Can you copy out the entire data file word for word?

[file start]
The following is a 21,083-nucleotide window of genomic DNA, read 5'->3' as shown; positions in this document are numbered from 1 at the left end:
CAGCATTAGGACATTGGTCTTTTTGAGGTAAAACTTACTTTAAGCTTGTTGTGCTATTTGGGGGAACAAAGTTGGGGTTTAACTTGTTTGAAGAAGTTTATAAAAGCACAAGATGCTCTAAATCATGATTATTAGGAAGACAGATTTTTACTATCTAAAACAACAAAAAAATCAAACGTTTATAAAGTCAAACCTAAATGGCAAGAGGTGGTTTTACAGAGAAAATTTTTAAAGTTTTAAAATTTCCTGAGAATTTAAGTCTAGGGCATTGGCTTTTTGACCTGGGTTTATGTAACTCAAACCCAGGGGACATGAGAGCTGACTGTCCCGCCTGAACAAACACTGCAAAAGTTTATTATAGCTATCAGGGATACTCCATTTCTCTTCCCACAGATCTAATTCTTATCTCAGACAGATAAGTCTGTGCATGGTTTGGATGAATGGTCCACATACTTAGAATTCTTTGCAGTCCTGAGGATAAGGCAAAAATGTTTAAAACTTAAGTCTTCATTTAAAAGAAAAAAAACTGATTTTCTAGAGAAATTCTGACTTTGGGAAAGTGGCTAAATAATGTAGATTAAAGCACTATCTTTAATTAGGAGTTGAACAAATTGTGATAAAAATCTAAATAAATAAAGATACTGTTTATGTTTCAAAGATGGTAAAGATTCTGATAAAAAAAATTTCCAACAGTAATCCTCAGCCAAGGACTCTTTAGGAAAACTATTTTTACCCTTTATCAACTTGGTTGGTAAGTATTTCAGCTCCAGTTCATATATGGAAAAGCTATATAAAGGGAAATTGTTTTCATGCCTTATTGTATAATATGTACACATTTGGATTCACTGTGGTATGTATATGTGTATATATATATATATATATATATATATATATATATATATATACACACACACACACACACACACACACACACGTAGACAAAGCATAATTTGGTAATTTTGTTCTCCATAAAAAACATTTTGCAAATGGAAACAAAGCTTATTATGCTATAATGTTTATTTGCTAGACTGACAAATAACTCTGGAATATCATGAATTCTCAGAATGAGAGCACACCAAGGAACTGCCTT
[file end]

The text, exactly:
The following is a 21,083-nucleotide window of genomic DNA, read 5'->3' as shown; positions in this document are numbered from 1 at the left end:
CAGCATTAGGACATTGGTCTTTTTGAGGTAAAACTTACTTTAAGCTTGTTGTGCTATTTGGGGGAACAAAGTTGGGGTTTAACTTGTTTGAAGAAGTTTATAAAAGCACAAGATGCTCTAAATCATGATTATTAGGAAGACAGATTTTTACTATCTAAAACAACAAAAAAATCAAACGTTTATAAAGTCAAACCTAAATGGCAAGAGGTGGTTTTACAGAGAAAATTTTTAAAGTTTTAAAATTTCCTGAGAATTTAAGTCTAGGGCATTGGCTTTTTGACCTGGGTTTATGTAACTCAAACCCAGGGGACATGAGAGCTGACTGTCCCGCCTGAACAAACACTGCAAAAGTTTATTATAGCTATCAGGGATACTCCATTTCTCTTCCCACAGATCTAATTCTTATCTCAGACAGATAAGTCTGTGCATGGTTTGGATGAATGGTCCACATACTTAGAATTCTTTGCAGTCCTGAGGATAAGGCAAAAATGTTTAAAACTTAAGTCTTCATTTAAAAGAAAAAAAACTGATTTTCTAGAGAAATTCTGACTTTGGGAAAGTGGCTAAATAATGTAGATTAAAGCACTATCTTTAATTAGGAGTTGAACAAATTGTGATAAAAATCTAAATAAATAAAGATACTGTTTATGTTTCAAAGATGGTAAAGATTCTGATAAAAAAAATTTCCAACAGTAATCCTCAGCCAAGGACTCTTTAGGAAAACTATTTTTACCCTTTATCAACTTGGTTGGTAAGTATTTCAGCTCCAGTTCATATATGGAAAAGCTATATAAAGGGAAATTGTTTTCATGCCTTATTGTATAATATGTACACATTTGGATTCACTGTGGTATGTATATGTGTATATATATATATATATATATATATATATATATATATATATACACACACACACACACACACACACACACACGTAGACAAAGCATAATTTGGTAATTTTGTTCTCCATAAAAAACATTTTGCAAATGGAAACAAAGCTTATTATGCTATAATGTTTATTTGCTAGACTGACAAATAACTCTGGAATATCATGAATTCTCAGAATGAGAGCACACCAAGGAACTGCCTT